This week sees the launch from Biteback Publications of Madsen's book, "Think Tank – the Story of the Adam Smith Institute." Madsen, with Eamonn and Stuart Butler, founded the Adam Smith Institute "to make a difference." They wanted a new type of think tank, one that would deal in policy innovation rather than trying to change economic thought.
Taking a lead from Public Choice Theory as well as from Free Market and Austrian Economics, they sought to develop creative policies that would address the various interest groups, allying them where possible to proposals that would introduce choice and incentives into an economy heavily dependent on state ownership, planning and controls.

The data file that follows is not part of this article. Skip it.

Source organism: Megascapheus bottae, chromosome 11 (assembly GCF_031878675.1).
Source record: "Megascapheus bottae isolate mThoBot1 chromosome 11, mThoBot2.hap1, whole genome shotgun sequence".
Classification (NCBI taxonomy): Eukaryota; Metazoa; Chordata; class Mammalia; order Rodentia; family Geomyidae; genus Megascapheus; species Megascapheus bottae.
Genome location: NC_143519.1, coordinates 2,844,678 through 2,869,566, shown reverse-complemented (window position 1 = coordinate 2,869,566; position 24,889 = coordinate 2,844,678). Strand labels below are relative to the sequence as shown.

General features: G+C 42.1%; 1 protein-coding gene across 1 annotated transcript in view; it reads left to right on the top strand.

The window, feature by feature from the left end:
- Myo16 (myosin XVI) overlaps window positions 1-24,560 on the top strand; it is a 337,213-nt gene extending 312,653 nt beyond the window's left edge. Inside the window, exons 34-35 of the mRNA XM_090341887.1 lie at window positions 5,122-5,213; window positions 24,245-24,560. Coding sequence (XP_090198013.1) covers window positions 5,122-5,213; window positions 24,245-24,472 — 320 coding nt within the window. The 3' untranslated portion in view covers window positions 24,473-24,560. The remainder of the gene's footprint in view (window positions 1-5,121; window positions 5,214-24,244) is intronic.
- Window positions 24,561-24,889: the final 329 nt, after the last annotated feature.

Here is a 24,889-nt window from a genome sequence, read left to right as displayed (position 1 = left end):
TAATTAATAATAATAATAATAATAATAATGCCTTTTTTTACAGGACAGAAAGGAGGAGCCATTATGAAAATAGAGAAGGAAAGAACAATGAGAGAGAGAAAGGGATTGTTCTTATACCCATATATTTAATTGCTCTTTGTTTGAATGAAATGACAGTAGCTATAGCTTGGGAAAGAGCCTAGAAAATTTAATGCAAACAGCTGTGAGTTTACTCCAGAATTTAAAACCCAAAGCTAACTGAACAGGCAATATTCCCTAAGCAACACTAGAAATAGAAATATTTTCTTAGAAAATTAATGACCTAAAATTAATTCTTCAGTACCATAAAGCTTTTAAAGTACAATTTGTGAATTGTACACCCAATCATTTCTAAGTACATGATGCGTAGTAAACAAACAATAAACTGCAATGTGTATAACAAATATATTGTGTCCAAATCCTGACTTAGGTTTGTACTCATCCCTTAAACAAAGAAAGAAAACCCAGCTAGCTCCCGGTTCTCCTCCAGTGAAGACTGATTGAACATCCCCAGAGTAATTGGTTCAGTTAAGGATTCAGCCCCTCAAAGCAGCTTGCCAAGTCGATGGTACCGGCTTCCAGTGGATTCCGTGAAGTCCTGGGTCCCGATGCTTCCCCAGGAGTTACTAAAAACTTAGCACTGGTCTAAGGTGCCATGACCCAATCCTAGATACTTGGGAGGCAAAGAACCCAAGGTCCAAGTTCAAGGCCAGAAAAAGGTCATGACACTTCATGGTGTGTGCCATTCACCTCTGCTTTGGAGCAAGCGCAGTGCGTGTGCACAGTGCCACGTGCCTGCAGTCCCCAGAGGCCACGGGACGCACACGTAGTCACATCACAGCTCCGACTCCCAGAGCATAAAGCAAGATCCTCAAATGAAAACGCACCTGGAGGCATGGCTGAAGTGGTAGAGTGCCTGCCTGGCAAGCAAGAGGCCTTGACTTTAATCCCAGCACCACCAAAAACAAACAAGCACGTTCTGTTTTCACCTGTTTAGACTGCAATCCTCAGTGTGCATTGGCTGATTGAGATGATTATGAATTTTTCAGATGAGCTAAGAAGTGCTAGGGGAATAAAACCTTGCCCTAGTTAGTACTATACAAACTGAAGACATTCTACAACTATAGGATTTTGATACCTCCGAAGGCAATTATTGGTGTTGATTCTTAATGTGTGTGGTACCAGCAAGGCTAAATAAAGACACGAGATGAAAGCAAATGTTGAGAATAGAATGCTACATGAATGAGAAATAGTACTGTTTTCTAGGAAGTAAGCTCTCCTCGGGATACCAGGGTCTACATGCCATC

"Think Tank" is the story of what they did. It is a very revealing, almost blow by blow account, of the hurdles they faced and how they sought to surmount them. Without major backers, the ASI operated on a shoestring. It used resourcefulness to turn its chronic under-funding to advantage, developing ingenious and innovative ways of ensuring that its message was heard.
Skills and techniques that Madsen and Eamonn developed at St Andrews were used to good effect in giving the ASI a footprint out of all proportion to its actual size. The book is a very engaging story, lighthearted in tone, unpretentious, and with none of the pomposity or self-importance that sometimes characterize political memoirs. It is actually quite a thrilling read, written in an almost chatty style that takes the reader along with it.